Users of cloud storage services are being treated unfairly by providers and run the risk of losing access to documents and pictures, the Competition and Markets Authority (CMA) said on Friday (27 May).
Following an investigation into the industry, the competition regulator said it has found evidence cloud storage providers offered contract services and terms that could be in breach of consumer law.
In particular, the CMA drew attention to the providers' ability to alter contract terms at any time and for whatever reason without having to notify users. The regulator added it was also concerned by the fact some providers could automatically renew deals at the end of a fixed-term contract without offering users the option to withdraw.
"Cloud storage offers a convenient means of keeping family photos, favourite music and films and important documents safe, and accessing them quickly from any device," said Nisha Arora, the senior director of consumer policy at the CMA.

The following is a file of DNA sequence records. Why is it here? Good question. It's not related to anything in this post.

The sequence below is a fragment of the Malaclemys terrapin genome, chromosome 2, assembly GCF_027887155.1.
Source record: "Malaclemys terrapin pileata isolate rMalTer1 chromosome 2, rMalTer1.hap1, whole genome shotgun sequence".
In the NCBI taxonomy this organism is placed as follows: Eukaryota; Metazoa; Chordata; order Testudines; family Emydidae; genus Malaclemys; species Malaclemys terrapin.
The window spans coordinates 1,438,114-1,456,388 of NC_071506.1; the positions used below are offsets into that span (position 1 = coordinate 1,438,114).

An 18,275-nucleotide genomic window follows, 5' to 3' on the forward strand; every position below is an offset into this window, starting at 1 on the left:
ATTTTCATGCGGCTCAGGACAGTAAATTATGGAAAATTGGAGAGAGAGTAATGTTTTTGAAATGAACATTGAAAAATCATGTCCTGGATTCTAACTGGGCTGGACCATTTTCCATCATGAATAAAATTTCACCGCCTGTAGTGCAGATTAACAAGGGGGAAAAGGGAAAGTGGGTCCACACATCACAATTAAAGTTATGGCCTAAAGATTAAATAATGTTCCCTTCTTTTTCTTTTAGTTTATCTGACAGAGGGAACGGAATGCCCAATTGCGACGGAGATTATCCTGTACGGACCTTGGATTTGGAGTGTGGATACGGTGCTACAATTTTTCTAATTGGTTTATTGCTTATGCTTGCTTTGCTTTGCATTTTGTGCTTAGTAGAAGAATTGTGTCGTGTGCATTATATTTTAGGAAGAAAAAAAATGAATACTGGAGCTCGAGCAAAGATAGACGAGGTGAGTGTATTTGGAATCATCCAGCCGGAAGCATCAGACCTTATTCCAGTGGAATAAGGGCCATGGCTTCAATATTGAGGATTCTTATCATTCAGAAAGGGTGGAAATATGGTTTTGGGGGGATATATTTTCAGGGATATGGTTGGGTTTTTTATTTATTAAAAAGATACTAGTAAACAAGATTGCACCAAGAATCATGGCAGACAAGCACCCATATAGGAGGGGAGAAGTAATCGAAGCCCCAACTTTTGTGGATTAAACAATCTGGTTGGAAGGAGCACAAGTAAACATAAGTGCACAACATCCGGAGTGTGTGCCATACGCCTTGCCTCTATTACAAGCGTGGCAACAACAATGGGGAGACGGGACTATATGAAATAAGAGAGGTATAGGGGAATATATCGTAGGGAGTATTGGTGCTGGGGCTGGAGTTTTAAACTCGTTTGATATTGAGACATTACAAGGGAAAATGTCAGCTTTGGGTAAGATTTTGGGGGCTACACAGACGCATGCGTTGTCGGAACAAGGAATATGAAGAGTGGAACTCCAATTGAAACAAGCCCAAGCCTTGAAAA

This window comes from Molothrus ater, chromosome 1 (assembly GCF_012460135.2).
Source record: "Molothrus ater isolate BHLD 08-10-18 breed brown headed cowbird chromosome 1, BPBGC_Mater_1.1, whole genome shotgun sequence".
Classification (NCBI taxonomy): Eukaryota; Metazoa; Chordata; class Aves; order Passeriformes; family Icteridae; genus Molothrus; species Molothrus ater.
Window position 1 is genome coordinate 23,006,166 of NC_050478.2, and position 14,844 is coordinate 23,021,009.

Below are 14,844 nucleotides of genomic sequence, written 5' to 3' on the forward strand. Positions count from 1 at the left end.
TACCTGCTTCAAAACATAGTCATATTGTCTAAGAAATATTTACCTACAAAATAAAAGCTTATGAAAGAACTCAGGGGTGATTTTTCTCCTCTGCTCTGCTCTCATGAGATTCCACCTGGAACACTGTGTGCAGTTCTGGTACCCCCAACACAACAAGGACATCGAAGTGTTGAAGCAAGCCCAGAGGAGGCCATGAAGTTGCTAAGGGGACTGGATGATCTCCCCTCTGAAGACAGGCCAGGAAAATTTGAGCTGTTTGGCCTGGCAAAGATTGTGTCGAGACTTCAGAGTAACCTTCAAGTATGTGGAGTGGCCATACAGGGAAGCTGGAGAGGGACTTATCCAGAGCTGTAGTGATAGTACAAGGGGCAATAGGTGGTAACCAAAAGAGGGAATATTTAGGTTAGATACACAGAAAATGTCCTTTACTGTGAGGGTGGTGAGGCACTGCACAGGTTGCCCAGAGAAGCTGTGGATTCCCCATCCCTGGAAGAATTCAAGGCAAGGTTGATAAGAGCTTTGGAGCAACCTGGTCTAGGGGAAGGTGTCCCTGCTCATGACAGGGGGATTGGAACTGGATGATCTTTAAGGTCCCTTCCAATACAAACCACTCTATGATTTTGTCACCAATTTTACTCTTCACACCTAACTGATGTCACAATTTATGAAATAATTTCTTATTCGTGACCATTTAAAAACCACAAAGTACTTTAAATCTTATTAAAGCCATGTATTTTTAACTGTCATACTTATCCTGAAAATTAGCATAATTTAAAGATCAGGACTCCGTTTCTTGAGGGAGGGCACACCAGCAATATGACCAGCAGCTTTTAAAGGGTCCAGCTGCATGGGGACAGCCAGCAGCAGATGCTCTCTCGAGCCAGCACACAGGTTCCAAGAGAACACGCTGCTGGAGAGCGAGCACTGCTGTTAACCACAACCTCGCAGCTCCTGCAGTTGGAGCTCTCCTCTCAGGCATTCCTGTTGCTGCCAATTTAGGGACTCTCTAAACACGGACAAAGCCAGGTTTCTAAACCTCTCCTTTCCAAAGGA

"Our review found that people find these services really valuable. However, we also heard some complaints resulting from unfair terms in contracts. If left unchanged, these terms could result in people losing access to their treasured possessions or facing unexpected charges."
The majority of providers, including Dropbox, Google Drive and Apple iCloud, offer free services to store documents, music and photos on their servers. The use of cloud services has grown over the past couple of years and they are now used by approximately 30% of adults in the UK.
The CMA added that, following the investigation, Dixons Carphone, JustCloud and Livedrive have committed to provide better and fairer terms to their customers.
"In this rapidly developing market, it's important that we act now to ensure that businesses comply with the law and that consumers' trust in these valuable services is maintained," added Arora.
"We welcome the fact that a number of companies have already agreed to change their terms, and expect to see improvements from other companies."